Best of Deals Car Reviews Repair Shops Cars A-Z Radio Show

12V heater and voltage regulator

last year my son gave me a portable electric heater for my truck. I think he said it came out of a road tractor or maybe a farm tractor, I don t know.
anyway, it came with about 10 feet of factory wiring with a fuse and ring terminals on the end.

I hooked it up straight to my battery, and used it here and there thru the winter. in early spring my voltage reg. went bad.

I suppose this is related, but maybe not. any ideas on how to prevent it if it was the cause?

How many amps or watts does the heater draw and what type (year make model) of vehicle are you connecting it to??

not sure exactly, it came with a 20A fuse and the wire is 14ga or 12 ga. it probably says on the heater, but it out in the garage, and it s raining…

…and its my old 75 ford f100 with a 360cu in motor

Those old trucks had weak alternators compared to today due to the biggest electrical load being the headlights. Ford used the 1G alternator rated at 38A, 42A, and 55A. If it was replaced anytime after the mid 80’s, it is probably a 55A, but no guarantees. That means the heater could be pulling 1/3 to 1/2 of the capacity of the alternator alone. Couple that with an old-style regulator and a near 100% duty cycle, and that ancient charging system was asked to run a full marathon. Something was bound to break.

thank you. it has an electronic regulator on it now that I bought last year when the other (electronic also) went bad. I do have a new mechanical regulator put away as well. I have no idea which alternator I have. I have a spare one too, from a 76 ford with a 390, I ll check how many amps they are.

A heater like that will not be able to do much good to heat the interior of a vehicle. The alternator just cannot put out enough amps to give very much heat.

Was the heater intended to preheat the cab and/or defrost the glsss, or would it augment the coolant heater while driving?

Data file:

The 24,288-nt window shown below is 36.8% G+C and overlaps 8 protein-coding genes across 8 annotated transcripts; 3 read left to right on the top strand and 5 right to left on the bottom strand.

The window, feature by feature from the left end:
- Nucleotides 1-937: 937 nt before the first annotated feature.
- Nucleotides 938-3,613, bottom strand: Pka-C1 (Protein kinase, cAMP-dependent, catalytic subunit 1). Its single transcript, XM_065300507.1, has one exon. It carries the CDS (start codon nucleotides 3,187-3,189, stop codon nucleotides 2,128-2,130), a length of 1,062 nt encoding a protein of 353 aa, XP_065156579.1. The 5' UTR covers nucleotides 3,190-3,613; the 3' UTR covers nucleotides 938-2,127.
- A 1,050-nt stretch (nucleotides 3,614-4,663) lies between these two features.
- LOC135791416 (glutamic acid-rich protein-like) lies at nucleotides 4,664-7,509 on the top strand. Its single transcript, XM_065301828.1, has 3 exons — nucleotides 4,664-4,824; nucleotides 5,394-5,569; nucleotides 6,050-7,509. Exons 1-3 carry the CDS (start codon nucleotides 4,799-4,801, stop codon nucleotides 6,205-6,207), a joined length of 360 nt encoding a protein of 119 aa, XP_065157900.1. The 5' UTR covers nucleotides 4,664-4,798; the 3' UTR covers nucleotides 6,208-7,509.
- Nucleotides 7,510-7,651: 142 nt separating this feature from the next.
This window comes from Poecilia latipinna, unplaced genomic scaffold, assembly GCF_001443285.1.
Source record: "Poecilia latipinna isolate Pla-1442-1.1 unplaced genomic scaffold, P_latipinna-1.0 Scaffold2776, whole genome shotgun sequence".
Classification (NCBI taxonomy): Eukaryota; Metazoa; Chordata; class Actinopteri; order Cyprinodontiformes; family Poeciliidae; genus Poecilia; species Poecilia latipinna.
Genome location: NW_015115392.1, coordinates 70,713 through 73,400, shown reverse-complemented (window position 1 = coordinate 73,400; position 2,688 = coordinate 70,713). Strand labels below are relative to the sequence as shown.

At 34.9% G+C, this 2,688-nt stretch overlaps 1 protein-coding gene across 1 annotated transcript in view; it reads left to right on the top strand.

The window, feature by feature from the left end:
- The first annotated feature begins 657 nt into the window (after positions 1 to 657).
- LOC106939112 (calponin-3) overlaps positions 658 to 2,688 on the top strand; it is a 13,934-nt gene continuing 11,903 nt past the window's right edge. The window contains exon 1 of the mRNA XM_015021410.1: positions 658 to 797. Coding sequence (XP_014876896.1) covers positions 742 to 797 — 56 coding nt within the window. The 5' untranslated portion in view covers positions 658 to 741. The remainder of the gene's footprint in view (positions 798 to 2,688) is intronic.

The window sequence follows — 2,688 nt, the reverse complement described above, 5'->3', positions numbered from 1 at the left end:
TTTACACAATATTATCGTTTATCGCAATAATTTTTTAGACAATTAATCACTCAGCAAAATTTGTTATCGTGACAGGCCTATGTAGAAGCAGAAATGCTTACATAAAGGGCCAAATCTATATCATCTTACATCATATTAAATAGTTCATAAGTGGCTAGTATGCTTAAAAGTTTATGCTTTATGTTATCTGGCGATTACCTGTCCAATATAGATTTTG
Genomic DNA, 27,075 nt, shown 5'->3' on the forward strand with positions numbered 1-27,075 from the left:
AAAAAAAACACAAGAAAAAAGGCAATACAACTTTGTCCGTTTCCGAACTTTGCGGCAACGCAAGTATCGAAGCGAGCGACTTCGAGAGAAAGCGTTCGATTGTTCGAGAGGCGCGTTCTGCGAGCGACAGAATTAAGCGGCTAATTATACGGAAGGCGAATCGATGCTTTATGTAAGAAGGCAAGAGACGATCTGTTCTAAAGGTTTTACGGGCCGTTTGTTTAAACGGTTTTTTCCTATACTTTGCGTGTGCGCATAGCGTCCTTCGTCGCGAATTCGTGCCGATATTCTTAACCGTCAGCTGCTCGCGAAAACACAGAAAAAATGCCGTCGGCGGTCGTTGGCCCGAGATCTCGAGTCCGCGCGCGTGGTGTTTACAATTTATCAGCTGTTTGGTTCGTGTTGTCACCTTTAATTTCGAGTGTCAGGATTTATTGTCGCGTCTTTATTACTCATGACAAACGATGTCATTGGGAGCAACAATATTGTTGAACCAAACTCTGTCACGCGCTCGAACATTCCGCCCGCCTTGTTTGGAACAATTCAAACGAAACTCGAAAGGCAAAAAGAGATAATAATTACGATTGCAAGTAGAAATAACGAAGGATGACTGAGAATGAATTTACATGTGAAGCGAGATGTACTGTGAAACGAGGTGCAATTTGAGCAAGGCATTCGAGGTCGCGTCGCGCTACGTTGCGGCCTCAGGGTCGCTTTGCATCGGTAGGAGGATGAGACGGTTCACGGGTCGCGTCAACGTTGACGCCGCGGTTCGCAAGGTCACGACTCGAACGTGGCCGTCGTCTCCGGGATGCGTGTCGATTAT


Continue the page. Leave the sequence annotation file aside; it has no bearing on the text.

is there any way it will work? if I have the 55A maybe?

it s the only heater I have in there.

(I totally removed the factory heat and ac systems. it was just too cluttered under the hood.)

this heater takes the chill off my legs, that’s about it. I have no idea of its original use, just that it was in the cab of something…

Electric heat is a real energy hog. I was researching using electric heat to replace a very difficult to get to heater core in my classic just to provide enough heat to defrost the windshield. After trying a couple of cigarette lighter heaters and doing some math, I figured a minimum 40A of juice was required just to barely get the air slightly warmer than ambient. That amp pull would trash my car’s electrical sysem unless I spent even more to upgrade the charging system. I wound up finding a much more reliable heater core and using it. Similar to this.

yeah… :frowning:

You could look into getting a more powerful alternator. Some of the old motorhomes on Ford chassis’s around that time had 100 amp alternators. Or, retrofit a 90-120A one-wire the hotrodders use. Here’s one at Summit for less than a $100.

cool. junkyard trip. that should give me enough juice for my hydrogen generator too…

its nice to have a little heat at least.

I ll figure something out, if I have run some hotwater baseboard sections I will…

You’re running an HHO set-up, too? If I were the original-style alternator, I’d be screaming ‘No Mas!’

Well now if you want a redneck hillbilly suggestion because your heater core is shot, just get a trans cooler, connect the heater core hoses to it, and a stupid little 12 volt fan. Won’t defrost well, but what is the problem with a new heater core?

jst a joke about the hydrogen…

and that is under consideration barky, I wish id saved the one off my parts truck

…I m gonna power the HHO up with solar…

Yeah, leave it parked outside overnight to charge up a bunch of HHO with that solar set-up. :slight_smile:

I ll be happy if my legs are warm…

I agree an electric heater will tax or overly burden an alternator with 45a,55a,65a of that vintage.
However, the OP said his voltage regulator burned out and was wondering if it was related.

Does anyone think the small amount of current needed to excite the field would be negatively affected from the heavy current going through the alternator’s main stator windings?

I can see how excessive current load on an alternator can cause it to fail, but I didn’t think it would show up in the voltage regulator circuit.